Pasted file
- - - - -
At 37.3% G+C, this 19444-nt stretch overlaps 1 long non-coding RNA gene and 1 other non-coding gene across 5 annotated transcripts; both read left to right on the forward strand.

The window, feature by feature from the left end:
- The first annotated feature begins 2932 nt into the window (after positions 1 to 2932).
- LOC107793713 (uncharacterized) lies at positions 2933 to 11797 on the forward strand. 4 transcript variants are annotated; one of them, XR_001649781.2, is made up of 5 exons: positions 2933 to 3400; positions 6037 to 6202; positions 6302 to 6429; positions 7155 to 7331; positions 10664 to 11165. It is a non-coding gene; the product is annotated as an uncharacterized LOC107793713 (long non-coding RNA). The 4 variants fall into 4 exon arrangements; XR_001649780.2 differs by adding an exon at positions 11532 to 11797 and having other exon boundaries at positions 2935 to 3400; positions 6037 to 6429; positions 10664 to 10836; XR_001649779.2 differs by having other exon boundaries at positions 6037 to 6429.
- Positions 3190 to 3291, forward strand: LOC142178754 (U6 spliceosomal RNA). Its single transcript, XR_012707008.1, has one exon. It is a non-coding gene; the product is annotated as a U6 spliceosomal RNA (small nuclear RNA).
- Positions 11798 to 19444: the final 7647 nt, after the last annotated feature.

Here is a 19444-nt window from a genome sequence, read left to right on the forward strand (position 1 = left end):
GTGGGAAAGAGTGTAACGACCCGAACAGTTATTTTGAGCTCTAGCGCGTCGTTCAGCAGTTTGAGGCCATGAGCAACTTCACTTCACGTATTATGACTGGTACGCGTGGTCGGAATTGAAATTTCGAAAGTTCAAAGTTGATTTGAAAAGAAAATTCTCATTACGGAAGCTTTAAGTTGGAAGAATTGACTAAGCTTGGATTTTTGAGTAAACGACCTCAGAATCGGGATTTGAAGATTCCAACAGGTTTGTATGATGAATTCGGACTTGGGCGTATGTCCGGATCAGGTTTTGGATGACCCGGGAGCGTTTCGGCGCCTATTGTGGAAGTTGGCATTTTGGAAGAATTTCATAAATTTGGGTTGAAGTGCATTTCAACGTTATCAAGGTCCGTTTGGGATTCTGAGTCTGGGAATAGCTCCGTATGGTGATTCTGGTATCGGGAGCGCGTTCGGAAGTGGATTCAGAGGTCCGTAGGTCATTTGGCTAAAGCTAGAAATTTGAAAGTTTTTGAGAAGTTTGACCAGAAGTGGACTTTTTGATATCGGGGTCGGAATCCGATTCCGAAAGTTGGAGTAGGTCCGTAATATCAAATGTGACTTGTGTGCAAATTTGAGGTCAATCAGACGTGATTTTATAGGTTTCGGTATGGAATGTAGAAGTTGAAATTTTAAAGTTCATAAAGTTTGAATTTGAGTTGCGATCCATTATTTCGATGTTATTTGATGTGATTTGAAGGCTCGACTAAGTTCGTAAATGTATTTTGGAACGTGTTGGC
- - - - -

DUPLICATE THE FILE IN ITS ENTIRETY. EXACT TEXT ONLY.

At 37.3% G+C, this 19444-nt stretch overlaps 1 long non-coding RNA gene and 1 other non-coding gene across 5 annotated transcripts; both read left to right on the forward strand.

The window, feature by feature from the left end:
- The first annotated feature begins 2932 nt into the window (after positions 1 to 2932).
- LOC107793713 (uncharacterized) lies at positions 2933 to 11797 on the forward strand. 4 transcript variants are annotated; one of them, XR_001649781.2, is made up of 5 exons: positions 2933 to 3400; positions 6037 to 6202; positions 6302 to 6429; positions 7155 to 7331; positions 10664 to 11165. It is a non-coding gene; the product is annotated as an uncharacterized LOC107793713 (long non-coding RNA). The 4 variants fall into 4 exon arrangements; XR_001649780.2 differs by adding an exon at positions 11532 to 11797 and having other exon boundaries at positions 2935 to 3400; positions 6037 to 6429; positions 10664 to 10836; XR_001649779.2 differs by having other exon boundaries at positions 6037 to 6429.
- Positions 3190 to 3291, forward strand: LOC142178754 (U6 spliceosomal RNA). Its single transcript, XR_012707008.1, has one exon. It is a non-coding gene; the product is annotated as a U6 spliceosomal RNA (small nuclear RNA).
- Positions 11798 to 19444: the final 7647 nt, after the last annotated feature.

Here is a 19444-nt window from a genome sequence, read left to right on the forward strand (position 1 = left end):
GTGGGAAAGAGTGTAACGACCCGAACAGTTATTTTGAGCTCTAGCGCGTCGTTCAGCAGTTTGAGGCCATGAGCAACTTCACTTCACGTATTATGACTGGTACGCGTGGTCGGAATTGAAATTTCGAAAGTTCAAAGTTGATTTGAAAAGAAAATTCTCATTACGGAAGCTTTAAGTTGGAAGAATTGACTAAGCTTGGATTTTTGAGTAAACGACCTCAGAATCGGGATTTGAAGATTCCAACAGGTTTGTATGATGAATTCGGACTTGGGCGTATGTCCGGATCAGGTTTTGGATGACCCGGGAGCGTTTCGGCGCCTATTGTGGAAGTTGGCATTTTGGAAGAATTTCATAAATTTGGGTTGAAGTGCATTTCAACGTTATCAAGGTCCGTTTGGGATTCTGAGTCTGGGAATAGCTCCGTATGGTGATTCTGGTATCGGGAGCGCGTTCGGAAGTGGATTCAGAGGTCCGTAGGTCATTTGGCTAAAGCTAGAAATTTGAAAGTTTTTGAGAAGTTTGACCAGAAGTGGACTTTTTGATATCGGGGTCGGAATCCGATTCCGAAAGTTGGAGTAGGTCCGTAATATCAAATGTGACTTGTGTGCAAATTTGAGGTCAATCAGACGTGATTTTATAGGTTTCGGTATGGAATGTAGAAGTTGAAATTTTAAAGTTCATAAAGTTTGAATTTGAGTTGCGATCCATTATTTCGATGTTATTTGATGTGATTTGAAGGCTCGACTAAGTTCGTAAATGTATTTTGGAACGTGTTGGC